By: Allison Pursell
CHATTANOOGA, TN (mocsnews.com)- Food insecurity is an issue that has long plagued the college student population, and unfortunately, the pandemic has only made the situation worse. According to a survey conducted by the Hope Center for College, Community, and Justice, over 38% of college students were experiencing food insecurity in the spring of 2021.
Empty cabinet by Evan Kopf, Flickr
For many students, the high cost of tuition and living expenses leaves little room for purchasing groceries, which often results in them going hungry.
Peyton Fry, a senior at UTC said that a good chunk of her money goes towards getting groceries.
“With inflation I usually spend around $75 a week for a sustainable meal, $100 if i’m getting produce.”
Farmers market by Lee Seabrook, 2012, https://asapconnections.org/wp-content/uploads/RAD_Ten-Mile-2-scaled.jpg
This struggle is not just a matter of inconvenience, but it also has a serious impact on the physical and mental well-being, academic performance, and long-term financial stability of college students.
The issue of food insecurity has been acknowledged by many universities and colleges across the country. Initiatives such as campus food banks, free meal programs, and SNAP outreach programs have been established to address the needs of food-insecure students. But more needs to be done.
Colleges must work to reduce the stigma surrounding food insecurity and provide resources to students in need. Administrators can work with local grocery stores and restaurants to negotiate student discounts or provide coupons for food purchases. Furthermore, access to healthy and nutritious food options should be prioritized to ensure students have the fuel needed to succeed.
It’s also crucial for policymakers to understand the scope of the problem and implement long-term solutions. State and federal legislators must allocate funding towards student aid programs, including those dedicated to fighting food insecurity. Additionally, legislation like the College Student Hunger Act of 2019 can help alleviate the burden of hunger on college campuses by allowing students to receive SNAP benefits and establishing grants for food pantries on campuses.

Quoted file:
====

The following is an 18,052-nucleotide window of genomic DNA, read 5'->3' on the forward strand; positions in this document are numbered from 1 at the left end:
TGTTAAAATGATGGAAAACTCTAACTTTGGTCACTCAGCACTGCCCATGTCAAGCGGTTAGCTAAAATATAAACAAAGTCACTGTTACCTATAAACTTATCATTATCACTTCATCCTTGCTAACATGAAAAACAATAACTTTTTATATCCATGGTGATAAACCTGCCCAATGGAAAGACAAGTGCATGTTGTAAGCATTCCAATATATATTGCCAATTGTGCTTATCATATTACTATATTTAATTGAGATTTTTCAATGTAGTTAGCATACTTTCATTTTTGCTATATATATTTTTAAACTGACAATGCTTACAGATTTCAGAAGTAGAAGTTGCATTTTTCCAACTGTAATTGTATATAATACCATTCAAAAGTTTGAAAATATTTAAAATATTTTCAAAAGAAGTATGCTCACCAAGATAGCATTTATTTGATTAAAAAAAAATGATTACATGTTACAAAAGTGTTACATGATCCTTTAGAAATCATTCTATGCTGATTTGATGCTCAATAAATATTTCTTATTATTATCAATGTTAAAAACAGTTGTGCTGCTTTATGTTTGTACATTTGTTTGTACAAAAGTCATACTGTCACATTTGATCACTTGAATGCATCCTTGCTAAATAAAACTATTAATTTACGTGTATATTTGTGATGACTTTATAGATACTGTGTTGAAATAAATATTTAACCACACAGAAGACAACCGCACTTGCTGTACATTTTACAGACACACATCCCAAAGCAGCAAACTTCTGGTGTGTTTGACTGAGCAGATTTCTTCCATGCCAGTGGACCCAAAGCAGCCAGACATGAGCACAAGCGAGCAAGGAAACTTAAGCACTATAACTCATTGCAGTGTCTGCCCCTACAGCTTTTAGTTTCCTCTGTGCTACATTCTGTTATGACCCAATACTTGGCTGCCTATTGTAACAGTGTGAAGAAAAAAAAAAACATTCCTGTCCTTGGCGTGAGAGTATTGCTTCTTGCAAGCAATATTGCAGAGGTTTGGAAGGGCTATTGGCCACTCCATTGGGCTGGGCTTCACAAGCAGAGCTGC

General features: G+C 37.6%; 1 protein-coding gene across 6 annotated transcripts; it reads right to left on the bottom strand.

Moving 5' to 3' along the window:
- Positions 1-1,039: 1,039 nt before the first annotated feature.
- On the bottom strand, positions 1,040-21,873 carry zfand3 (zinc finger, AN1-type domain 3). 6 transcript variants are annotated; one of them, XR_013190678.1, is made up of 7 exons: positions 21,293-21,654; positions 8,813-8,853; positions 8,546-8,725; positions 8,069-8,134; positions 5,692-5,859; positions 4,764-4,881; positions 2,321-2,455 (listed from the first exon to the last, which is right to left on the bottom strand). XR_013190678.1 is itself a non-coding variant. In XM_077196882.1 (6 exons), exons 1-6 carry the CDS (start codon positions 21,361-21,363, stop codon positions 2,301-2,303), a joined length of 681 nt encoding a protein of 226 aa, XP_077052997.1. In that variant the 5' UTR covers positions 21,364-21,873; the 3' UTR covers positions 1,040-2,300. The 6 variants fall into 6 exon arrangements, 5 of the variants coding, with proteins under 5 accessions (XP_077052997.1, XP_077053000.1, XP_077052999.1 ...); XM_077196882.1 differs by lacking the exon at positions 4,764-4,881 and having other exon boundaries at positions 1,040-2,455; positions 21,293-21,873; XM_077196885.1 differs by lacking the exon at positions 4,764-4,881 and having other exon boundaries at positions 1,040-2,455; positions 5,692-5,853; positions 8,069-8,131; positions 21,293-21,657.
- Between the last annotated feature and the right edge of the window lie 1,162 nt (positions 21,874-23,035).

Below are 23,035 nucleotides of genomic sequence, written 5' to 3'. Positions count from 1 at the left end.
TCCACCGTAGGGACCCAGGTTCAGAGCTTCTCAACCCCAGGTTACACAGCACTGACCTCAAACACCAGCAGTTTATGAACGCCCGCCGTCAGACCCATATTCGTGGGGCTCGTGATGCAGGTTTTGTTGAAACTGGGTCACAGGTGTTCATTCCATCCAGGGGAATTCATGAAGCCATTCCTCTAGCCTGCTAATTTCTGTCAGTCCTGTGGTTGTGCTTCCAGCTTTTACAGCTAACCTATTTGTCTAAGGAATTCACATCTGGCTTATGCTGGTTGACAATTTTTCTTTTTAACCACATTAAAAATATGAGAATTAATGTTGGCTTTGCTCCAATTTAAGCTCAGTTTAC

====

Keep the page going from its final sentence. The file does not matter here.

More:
UTC shows help for food insecurity through Scrappy’s Cupboard, a program that provides a variety of food, clothing, household items and more. It is available to all UTC faculty and students and can be used in an anonymous way. The cupboard is coordinated by Student Outreach and Support (SOS) and ran by local volunteers from UTC’s community.
“The Cupboard aims to relieve these insecurities, which enables UTC community members to better focus on their wellbeing and education,” SOS said on the Scrappy’s Cupboard website.
Derek Hoopes, a junior at UTC said that he has participated in obtaining goods from Scrappy’s Cupboard.
“It’s a pretty good size. There’s a large variety of food, hygiene, and cleaning supplies.”
Scrappy’s Cupboard poster 22-23 https://www.utc.edu/media/109536
In asking students what they think could be improved upon, Peyton Fry said,
“I think it would be better if they had something more open on campus since Scrappy’s Cupboard isn’t super noticeable or in-the-open.”
College students deserve the opportunity to thrive without the burden of hunger. Scrappy’s Cupboard is a good step for UTC, but there’s so much more we can do to improve food insecurity. Let’s work towards providing them with the support and resources they need to succeed.